This past week in Luxembourg, the European Court of Justice struck down legal opposition by the British government in order to move forward in creating a new tax law in the European Union. Commonly known as the "Tobin Tax," named after American economist James Tobin who first proposed the idea in the 1980s, the law would tax the financial sector of the EU in order to cover some of the costs placed on taxpayers in the outcome of the recent financial and debt crises. The European Commission first announced the proposition of the new law in 2011, during which it stated that the financial tax law would require institutions in participating member states to pay a tax of at least a tenth of 1 percent of the value of transactions with other institutions. Since then, debate among EU member states regarding the effectiveness and possible consequences of implementing the tax has ensued.
The primary source of opposition to the new tax law has come from the British government, which has reflected the views of London's financial center. From an economic perspective, the British believe that the implementation of the tax will hurt London's financial competitiveness with other financial centers like New York and Hong Kong. Furthermore, the political interests also strongly oppose transferring any tax authority over to the EU government in Brussels. President Obama of the United States has also shared similar views as the British government over the effectiveness of taxing financial transactions, stating that the tax would be vulnerable to evasion, create an incentive for traders to work around it, and place a new burden on retail investors.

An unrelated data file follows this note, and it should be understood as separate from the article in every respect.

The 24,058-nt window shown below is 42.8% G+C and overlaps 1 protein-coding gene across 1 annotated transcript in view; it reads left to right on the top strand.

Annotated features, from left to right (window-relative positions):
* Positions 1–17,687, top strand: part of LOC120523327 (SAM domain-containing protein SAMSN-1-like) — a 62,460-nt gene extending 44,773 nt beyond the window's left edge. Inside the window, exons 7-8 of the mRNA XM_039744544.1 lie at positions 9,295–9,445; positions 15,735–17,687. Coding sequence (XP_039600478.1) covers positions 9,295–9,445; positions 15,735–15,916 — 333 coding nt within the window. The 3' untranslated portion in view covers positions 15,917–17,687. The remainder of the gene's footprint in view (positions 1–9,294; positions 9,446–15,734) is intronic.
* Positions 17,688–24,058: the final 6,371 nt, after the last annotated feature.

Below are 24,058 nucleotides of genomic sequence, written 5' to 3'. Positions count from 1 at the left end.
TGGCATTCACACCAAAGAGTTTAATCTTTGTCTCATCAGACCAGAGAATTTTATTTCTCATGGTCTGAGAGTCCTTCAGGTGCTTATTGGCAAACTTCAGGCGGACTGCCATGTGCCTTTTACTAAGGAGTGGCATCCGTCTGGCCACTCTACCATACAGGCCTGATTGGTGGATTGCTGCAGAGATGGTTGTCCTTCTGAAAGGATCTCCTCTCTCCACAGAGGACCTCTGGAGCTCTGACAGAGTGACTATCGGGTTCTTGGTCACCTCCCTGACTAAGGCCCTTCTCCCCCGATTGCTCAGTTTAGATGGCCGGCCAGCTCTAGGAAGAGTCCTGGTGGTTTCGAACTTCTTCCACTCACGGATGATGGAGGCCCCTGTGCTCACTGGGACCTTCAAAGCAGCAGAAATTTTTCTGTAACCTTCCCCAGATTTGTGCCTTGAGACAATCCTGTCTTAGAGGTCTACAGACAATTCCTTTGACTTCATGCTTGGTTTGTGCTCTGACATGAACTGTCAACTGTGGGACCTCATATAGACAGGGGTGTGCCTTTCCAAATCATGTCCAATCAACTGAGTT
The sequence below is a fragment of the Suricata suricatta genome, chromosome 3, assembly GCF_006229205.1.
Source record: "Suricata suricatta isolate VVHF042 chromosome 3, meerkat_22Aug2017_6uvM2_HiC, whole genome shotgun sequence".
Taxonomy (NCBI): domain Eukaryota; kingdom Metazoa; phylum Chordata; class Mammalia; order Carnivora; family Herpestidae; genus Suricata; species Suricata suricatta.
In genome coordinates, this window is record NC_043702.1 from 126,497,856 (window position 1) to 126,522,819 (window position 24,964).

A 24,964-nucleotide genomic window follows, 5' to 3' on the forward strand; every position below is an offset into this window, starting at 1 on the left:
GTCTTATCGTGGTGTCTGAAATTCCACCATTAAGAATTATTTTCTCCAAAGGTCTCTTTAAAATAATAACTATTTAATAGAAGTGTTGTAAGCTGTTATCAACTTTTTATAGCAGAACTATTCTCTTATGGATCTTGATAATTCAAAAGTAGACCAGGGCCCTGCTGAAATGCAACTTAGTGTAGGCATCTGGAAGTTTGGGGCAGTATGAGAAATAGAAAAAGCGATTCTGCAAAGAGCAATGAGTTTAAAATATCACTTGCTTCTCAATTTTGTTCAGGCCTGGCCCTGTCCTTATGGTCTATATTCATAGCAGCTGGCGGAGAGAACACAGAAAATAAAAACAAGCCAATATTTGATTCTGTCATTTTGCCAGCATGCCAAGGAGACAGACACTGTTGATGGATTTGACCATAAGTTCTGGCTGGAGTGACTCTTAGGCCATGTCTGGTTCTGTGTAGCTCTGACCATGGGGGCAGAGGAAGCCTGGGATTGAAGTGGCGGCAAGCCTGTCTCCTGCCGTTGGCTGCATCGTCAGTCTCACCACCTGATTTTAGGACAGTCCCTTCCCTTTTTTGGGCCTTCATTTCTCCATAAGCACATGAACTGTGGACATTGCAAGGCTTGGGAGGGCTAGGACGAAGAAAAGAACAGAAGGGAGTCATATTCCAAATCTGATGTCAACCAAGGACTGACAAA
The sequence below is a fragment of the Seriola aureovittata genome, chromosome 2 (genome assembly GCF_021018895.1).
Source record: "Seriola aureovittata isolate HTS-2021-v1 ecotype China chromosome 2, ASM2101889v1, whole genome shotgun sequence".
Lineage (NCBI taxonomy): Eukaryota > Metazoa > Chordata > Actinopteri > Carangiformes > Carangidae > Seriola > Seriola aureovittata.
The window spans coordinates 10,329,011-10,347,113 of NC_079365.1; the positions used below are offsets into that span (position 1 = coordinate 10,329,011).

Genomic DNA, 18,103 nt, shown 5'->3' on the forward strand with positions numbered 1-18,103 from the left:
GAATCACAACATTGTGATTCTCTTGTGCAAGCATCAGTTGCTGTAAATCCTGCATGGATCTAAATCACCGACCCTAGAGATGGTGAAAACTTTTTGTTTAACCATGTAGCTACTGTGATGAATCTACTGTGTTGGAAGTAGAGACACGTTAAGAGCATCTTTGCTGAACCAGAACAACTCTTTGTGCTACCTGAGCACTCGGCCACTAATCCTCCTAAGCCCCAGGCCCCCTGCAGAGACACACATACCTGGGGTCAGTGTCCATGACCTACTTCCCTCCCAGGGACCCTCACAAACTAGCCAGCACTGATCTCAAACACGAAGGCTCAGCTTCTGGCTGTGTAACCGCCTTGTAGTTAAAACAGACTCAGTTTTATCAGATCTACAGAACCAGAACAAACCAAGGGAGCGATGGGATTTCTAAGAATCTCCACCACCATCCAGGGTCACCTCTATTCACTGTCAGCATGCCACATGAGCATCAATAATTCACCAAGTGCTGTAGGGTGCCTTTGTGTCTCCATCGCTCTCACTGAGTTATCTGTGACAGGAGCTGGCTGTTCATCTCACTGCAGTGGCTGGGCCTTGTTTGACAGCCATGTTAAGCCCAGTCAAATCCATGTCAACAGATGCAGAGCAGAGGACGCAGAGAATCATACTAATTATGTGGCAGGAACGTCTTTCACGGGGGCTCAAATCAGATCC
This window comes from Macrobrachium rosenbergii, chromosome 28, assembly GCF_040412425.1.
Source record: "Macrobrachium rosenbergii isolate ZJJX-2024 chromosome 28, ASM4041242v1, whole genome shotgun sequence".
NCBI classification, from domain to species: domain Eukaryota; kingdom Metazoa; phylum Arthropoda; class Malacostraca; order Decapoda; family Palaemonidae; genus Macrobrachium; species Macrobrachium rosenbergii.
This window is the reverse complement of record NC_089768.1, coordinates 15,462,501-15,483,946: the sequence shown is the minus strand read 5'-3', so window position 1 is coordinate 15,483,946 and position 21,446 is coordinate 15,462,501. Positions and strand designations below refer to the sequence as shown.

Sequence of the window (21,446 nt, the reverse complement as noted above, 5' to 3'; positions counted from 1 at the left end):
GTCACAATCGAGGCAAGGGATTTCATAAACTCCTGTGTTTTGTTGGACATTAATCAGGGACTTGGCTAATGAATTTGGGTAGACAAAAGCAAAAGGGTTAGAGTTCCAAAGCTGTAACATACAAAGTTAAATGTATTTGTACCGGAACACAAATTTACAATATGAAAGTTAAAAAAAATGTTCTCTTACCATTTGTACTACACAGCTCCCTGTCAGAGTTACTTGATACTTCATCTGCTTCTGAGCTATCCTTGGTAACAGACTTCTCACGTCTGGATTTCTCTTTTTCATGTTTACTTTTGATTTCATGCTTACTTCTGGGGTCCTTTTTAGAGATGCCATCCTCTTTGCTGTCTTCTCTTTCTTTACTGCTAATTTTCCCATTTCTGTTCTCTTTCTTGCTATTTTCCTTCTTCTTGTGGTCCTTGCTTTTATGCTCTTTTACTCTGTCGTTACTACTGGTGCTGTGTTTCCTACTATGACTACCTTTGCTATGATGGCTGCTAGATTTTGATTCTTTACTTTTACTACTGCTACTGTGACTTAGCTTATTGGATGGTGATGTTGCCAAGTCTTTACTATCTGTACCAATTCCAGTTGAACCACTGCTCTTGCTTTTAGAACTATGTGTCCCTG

On the other side of the debate, many European governments have strongly advocated for the benefits of ratifying the new tax law. Aside from the main proponents of Germany and France, other supporters include Austria, Belgium, Estonia, Greece, Italy, Portugal, Slovakia, Slovenia and Spain. A primary argument in support of the tax has been that even a small percentage on each transaction could generate enough money to relieve those suffering the worst economic crisis on record in Europe, the negative effects of climate change, and to help economies in the developing world. The EU commission also believes that the tax could generate as much as 35 billion euros (about $48 billion) each year if used in the 11 countries that currently support it alone. Labor unions also support the new tax law with the aim of moderating financial speculation, as well as creating a new source of revenue for poor people in Europe and overseas.
Clearly, this debate regarding views over the proposed "Tobin Tax Law" is exposing some internal economic rifts amongst EU member states, especially between the financial interests of the United Kingdom and continental Europe. Britain is currently speculating whether or not it may be time to severe ties with the European Union due to several factors, including economic policy differences and immigration of EU citizens from central and eastern European countries. Should the United Kingdom either leave the EU or at least remain outside of the tax, many economists believe that such a tax could actually push more financial business towards London, as banks leave countries where the tax would be in place.